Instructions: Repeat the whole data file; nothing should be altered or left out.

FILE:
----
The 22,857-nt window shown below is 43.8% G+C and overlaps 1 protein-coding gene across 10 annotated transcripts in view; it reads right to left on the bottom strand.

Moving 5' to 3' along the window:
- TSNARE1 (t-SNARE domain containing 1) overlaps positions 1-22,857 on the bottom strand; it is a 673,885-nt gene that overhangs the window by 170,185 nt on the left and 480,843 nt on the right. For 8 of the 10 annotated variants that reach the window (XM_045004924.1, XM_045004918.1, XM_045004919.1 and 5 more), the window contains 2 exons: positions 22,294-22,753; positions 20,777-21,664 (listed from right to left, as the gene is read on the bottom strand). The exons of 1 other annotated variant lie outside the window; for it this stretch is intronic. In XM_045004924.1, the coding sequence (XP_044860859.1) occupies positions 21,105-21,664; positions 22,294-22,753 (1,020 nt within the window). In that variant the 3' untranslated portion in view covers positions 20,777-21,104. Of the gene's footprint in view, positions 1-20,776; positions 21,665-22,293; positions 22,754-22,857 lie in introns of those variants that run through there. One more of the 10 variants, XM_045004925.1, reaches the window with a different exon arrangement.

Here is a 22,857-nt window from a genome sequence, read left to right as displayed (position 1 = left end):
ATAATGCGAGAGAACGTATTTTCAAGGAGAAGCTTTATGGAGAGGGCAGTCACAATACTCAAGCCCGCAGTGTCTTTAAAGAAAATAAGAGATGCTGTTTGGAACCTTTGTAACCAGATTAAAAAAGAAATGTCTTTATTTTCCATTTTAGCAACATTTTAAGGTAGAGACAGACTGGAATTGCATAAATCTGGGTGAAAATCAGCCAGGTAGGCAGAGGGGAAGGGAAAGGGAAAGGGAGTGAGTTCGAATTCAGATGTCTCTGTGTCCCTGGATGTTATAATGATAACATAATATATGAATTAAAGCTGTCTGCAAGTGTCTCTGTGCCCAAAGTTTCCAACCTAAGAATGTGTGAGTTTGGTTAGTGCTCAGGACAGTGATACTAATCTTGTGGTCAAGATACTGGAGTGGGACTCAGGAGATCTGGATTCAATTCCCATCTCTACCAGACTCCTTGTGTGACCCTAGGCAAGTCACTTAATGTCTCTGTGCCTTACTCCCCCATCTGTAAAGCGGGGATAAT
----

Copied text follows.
The 22,857-nt window shown below is 43.8% G+C and overlaps 1 protein-coding gene across 10 annotated transcripts in view; it reads right to left on the bottom strand.

Moving 5' to 3' along the window:
- TSNARE1 (t-SNARE domain containing 1) overlaps positions 1-22,857 on the bottom strand; it is a 673,885-nt gene that overhangs the window by 170,185 nt on the left and 480,843 nt on the right. For 8 of the 10 annotated variants that reach the window (XM_045004924.1, XM_045004918.1, XM_045004919.1 and 5 more), the window contains 2 exons: positions 22,294-22,753; positions 20,777-21,664 (listed from right to left, as the gene is read on the bottom strand). The exons of 1 other annotated variant lie outside the window; for it this stretch is intronic. In XM_045004924.1, the coding sequence (XP_044860859.1) occupies positions 21,105-21,664; positions 22,294-22,753 (1,020 nt within the window). In that variant the 3' untranslated portion in view covers positions 20,777-21,104. Of the gene's footprint in view, positions 1-20,776; positions 21,665-22,293; positions 22,754-22,857 lie in introns of those variants that run through there. One more of the 10 variants, XM_045004925.1, reaches the window with a different exon arrangement.

Here is a 22,857-nt window from a genome sequence, read left to right as displayed (position 1 = left end):
ATAATGCGAGAGAACGTATTTTCAAGGAGAAGCTTTATGGAGAGGGCAGTCACAATACTCAAGCCCGCAGTGTCTTTAAAGAAAATAAGAGATGCTGTTTGGAACCTTTGTAACCAGATTAAAAAAGAAATGTCTTTATTTTCCATTTTAGCAACATTTTAAGGTAGAGACAGACTGGAATTGCATAAATCTGGGTGAAAATCAGCCAGGTAGGCAGAGGGGAAGGGAAAGGGAAAGGGAGTGAGTTCGAATTCAGATGTCTCTGTGTCCCTGGATGTTATAATGATAACATAATATATGAATTAAAGCTGTCTGCAAGTGTCTCTGTGCCCAAAGTTTCCAACCTAAGAATGTGTGAGTTTGGTTAGTGCTCAGGACAGTGATACTAATCTTGTGGTCAAGATACTGGAGTGGGACTCAGGAGATCTGGATTCAATTCCCATCTCTACCAGACTCCTTGTGTGACCCTAGGCAAGTCACTTAATGTCTCTGTGCCTTACTCCCCCATCTGTAAAGCGGGGATAAT